Two broad concerns have challenged educators for decades and are still high priorities today. First, discrepancies in academic performance and achievement are ongoing and widespread among schools and districts. While some schools have maintained high standards and others have shown marked improvement, large numbers of schools and districts perform at mediocre or abysmally low levels. Several persistent factors contribute to failures to provide quality education to all students. For example, large funding disparities and efficiencies exist across districts and states. Teacher and leadership preparation and ongoing professional development are inadequate and misaligned in scope and detail to enable teachers to teach effectively and respond to the range of students in their classrooms. Scientifically supported practices are not given selection priority and not sustained in use. Schools are having more difficulty establishing and maintaining safe, preventive, and positive learning environments. The use of ineffective, reactive, “get-tough,” zero tolerance policies and procedures is increasing. Graduation rates remain below acceptable levels, and dropout rates continue to be high. Discipline referrals and consequences are alarmingly disparate across racial, ethnic, and socioeconomic groups. Administrators are not set up and supported to be instructional leaders and managers of struggling and challenging school and district funding. Finally, educators, parents, professionals, politicians, and community members cannot agree on operating priorities, resulting in poor collaborations, communications, and trust.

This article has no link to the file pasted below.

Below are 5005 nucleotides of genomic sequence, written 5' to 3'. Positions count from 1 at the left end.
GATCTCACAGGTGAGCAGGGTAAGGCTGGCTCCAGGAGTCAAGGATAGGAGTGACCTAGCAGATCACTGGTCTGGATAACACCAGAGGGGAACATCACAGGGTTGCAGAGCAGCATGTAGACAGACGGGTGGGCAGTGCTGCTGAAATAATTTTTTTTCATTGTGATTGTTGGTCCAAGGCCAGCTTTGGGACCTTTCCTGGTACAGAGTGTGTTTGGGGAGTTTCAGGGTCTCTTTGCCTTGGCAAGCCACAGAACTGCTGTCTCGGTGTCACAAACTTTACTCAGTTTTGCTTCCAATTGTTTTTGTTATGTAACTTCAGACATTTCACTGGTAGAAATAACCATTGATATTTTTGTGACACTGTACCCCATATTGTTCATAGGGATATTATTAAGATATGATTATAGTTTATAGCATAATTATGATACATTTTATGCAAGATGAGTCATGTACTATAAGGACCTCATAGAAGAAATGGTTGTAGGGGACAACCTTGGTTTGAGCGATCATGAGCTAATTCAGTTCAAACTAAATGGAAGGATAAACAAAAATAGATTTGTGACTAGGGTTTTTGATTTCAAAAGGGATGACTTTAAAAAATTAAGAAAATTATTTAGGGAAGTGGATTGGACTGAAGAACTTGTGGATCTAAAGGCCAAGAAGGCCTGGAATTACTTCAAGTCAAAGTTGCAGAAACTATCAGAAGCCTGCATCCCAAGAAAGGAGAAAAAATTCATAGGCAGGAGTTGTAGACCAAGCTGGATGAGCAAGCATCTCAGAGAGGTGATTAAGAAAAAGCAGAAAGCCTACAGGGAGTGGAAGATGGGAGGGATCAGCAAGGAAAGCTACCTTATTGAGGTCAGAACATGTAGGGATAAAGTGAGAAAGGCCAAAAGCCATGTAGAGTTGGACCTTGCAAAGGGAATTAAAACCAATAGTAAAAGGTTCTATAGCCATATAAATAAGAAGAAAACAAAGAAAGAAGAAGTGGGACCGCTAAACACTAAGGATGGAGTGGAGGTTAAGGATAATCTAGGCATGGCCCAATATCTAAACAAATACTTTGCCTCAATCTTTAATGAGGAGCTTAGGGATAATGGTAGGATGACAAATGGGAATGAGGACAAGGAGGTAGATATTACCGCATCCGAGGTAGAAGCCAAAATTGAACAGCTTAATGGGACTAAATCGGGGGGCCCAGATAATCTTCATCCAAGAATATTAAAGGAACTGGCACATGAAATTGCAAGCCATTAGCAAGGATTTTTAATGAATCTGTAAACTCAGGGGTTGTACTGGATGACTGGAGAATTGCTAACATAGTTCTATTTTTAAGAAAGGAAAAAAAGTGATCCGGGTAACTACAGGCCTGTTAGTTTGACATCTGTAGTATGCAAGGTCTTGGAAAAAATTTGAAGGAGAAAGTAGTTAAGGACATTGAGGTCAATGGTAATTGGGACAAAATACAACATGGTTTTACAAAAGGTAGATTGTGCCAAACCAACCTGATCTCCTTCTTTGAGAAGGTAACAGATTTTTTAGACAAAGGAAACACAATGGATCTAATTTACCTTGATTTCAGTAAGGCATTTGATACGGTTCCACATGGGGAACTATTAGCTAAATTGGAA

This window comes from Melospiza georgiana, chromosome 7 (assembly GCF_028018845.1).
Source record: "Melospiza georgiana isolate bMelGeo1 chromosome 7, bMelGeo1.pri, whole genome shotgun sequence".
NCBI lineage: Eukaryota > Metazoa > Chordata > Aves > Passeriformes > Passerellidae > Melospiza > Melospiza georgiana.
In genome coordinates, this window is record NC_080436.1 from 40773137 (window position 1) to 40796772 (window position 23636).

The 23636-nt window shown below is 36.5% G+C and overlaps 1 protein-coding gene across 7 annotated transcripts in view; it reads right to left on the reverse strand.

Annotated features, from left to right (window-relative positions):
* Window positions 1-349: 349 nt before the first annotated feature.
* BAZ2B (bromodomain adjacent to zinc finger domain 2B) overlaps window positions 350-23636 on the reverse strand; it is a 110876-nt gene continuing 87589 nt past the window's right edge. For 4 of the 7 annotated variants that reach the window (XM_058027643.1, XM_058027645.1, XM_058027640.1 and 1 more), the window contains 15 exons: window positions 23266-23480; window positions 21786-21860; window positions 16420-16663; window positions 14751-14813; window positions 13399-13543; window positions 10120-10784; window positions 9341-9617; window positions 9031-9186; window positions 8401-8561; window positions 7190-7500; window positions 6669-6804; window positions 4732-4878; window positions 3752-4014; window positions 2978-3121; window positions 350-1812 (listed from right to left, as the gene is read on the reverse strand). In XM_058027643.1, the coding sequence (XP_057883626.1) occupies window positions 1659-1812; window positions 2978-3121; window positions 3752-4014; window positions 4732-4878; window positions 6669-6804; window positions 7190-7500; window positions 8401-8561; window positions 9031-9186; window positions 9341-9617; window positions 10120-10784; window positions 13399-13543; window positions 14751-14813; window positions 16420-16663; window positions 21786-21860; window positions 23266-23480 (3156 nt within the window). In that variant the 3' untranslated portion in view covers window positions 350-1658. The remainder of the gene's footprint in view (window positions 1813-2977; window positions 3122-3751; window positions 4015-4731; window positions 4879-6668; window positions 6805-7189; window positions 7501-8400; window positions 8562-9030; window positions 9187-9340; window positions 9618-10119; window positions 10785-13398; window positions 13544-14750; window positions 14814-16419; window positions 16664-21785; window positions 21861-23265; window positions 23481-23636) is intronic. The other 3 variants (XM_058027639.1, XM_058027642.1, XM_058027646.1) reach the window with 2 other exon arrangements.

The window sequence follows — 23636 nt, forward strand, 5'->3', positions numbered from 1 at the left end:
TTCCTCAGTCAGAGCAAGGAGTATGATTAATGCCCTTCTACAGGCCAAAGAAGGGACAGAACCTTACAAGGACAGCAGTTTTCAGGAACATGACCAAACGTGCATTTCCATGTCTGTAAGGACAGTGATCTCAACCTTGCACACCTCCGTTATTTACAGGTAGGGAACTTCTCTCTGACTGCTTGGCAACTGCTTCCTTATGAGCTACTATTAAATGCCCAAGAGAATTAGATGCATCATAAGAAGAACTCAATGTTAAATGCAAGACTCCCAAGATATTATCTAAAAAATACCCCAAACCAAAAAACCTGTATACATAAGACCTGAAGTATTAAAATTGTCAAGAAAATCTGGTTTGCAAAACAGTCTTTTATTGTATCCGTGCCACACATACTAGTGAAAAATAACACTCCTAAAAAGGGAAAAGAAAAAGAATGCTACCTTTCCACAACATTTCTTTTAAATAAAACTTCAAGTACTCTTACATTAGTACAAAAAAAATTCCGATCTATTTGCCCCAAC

Second, schools’ and districts’ efforts have failed to achieve and sustain acceptable systemic levels of achievement for all students in all schools. Although our knowledge and access to effective educational practices are well established, educators have not implemented with sufficient fidelity and scope to accelerate and sustain performance levels of all their students. More important, students with learning failures, disabilities, and other risks have at best marginally improved or more often shown no meaningful improvement in achievement.